II.          Access

  • Internet access rates in Finland are high compared to the rest of Europe
  • Internet usage is highest amongst people living in densely populated areas

Internet penetration is high in Finland at 78%, which is considerably higher than the European average of 60%. Daily Internet usage is also high with 80% of Finns going online once a day, whilst 96% go online weekly. Internet usage is highest amongst the 15-24 year old age category at 96% and households with children are more likely to have access to the web (96%) as opposed to those without children (57%).

Cell phone ownership in Finland

1 phone                           79%
2 phones                          21%
3 phones                          5%
3 or more phones              1%

Cell phone penetration is also very high in Finland and in 2008 there were 6.3 million subscriptions which equates to 130 mobiles per 100 people. The level of cell phone ownership is high across most age ranges with 99% of Finns between the ages of 15-79 owning a cell phone.

In Finland, the home is the most common (94%) place to access the Internet, whilst the workplace or schools (51%) are also popular. All schools have good IT provision and many have dedicated computer rooms where students can access the Internet freely. In addition, many classes are also held in computer rooms and it is common for students to go online during lessons.

Virtually all (99%) people aged between 16-34 years access digital content on a weekly basis with people aged between 15-24 years the most likely to access digital content. There are distinct online behavior patterns amongst women and young people who are more likely to use the Internet for communicating, whilst men use it as a resource to search for information.

The 5 most popular social media destinations

  • Facebook
  • YouTube
  • Keskustelu Suomi24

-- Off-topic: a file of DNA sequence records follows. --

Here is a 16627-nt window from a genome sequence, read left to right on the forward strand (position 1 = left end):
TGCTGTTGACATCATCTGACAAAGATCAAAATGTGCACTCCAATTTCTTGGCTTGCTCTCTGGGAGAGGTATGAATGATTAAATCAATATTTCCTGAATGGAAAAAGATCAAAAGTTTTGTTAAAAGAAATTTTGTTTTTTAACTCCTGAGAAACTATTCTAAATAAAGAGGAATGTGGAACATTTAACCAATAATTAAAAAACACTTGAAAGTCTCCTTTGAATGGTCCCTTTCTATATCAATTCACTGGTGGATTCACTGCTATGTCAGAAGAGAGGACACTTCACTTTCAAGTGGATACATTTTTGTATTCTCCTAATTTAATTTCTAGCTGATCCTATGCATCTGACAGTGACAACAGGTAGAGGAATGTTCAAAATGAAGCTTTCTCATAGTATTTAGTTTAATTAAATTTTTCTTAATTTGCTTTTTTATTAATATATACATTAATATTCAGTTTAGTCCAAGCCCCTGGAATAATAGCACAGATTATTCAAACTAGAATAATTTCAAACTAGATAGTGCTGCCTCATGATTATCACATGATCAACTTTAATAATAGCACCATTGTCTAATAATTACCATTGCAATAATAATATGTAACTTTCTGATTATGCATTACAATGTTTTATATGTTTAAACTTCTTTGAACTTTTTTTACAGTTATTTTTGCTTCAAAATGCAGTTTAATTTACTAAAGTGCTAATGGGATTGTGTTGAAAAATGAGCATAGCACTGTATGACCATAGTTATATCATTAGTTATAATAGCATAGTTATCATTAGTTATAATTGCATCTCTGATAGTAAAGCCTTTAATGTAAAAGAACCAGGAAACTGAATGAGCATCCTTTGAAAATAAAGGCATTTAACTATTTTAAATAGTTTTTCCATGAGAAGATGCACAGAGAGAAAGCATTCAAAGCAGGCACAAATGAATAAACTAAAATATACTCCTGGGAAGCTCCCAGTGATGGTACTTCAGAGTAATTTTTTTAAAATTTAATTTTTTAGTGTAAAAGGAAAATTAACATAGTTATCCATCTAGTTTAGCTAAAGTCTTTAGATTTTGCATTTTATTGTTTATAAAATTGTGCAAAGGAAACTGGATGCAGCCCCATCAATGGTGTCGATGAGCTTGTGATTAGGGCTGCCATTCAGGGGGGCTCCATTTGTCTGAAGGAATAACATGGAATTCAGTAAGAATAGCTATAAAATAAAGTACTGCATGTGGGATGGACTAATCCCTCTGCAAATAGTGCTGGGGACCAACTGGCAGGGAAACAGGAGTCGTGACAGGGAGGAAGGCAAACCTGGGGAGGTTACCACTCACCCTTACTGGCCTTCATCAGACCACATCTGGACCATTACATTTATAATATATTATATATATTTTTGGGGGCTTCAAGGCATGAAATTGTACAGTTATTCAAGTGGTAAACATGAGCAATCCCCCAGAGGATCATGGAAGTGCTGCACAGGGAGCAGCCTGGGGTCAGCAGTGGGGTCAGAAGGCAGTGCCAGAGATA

• Irc-Galleria
  • Twitter

20% of the population is based in the metropolitan area of Helsinki, which is home to many of the country’s creative industries. In line with many other European countries there is a trend for social media usage to be greatest within these creative hubs and Helsinki is no different. In addition, people living in densely populated cities within Finland are more likely to use social media in comparison to those living in rural areas.

High levels of social media adoption in Finland’s larger cities can also be attributed to the prevalence of universities in cities such as Tampere, Oulu, Vantaa, Espoo, Turku and Helsinki. These cities actively participate in the social media landscape and social media plays an important role in each council’s communications strategy. For example the cities of Tampere and Oulu have their own Twitter accounts through which they communicate and engage with citizens. Tampere has taken this a step further and actively encourages people to join in the consultation process and provide feedback which is then used to shape the city’s services.

III.       Recovering from a crisis

In August 2009 Audi’s sales manager Esko Kiesi gave an interview to women’s magazine Anna in which he compared women to cars. His comments were widely considered as degrading towards women and there was a lot of negative conversation around this story online.

People soon began expressing negative opinions on forums and social networks and groups quickly appeared on Facebook criticizing Kiesi. As Kiesi failed to apologize immediately for the comments, this story grew and although he eventually apologized, Kisei was sacked because of the uproar that social media created around his comments.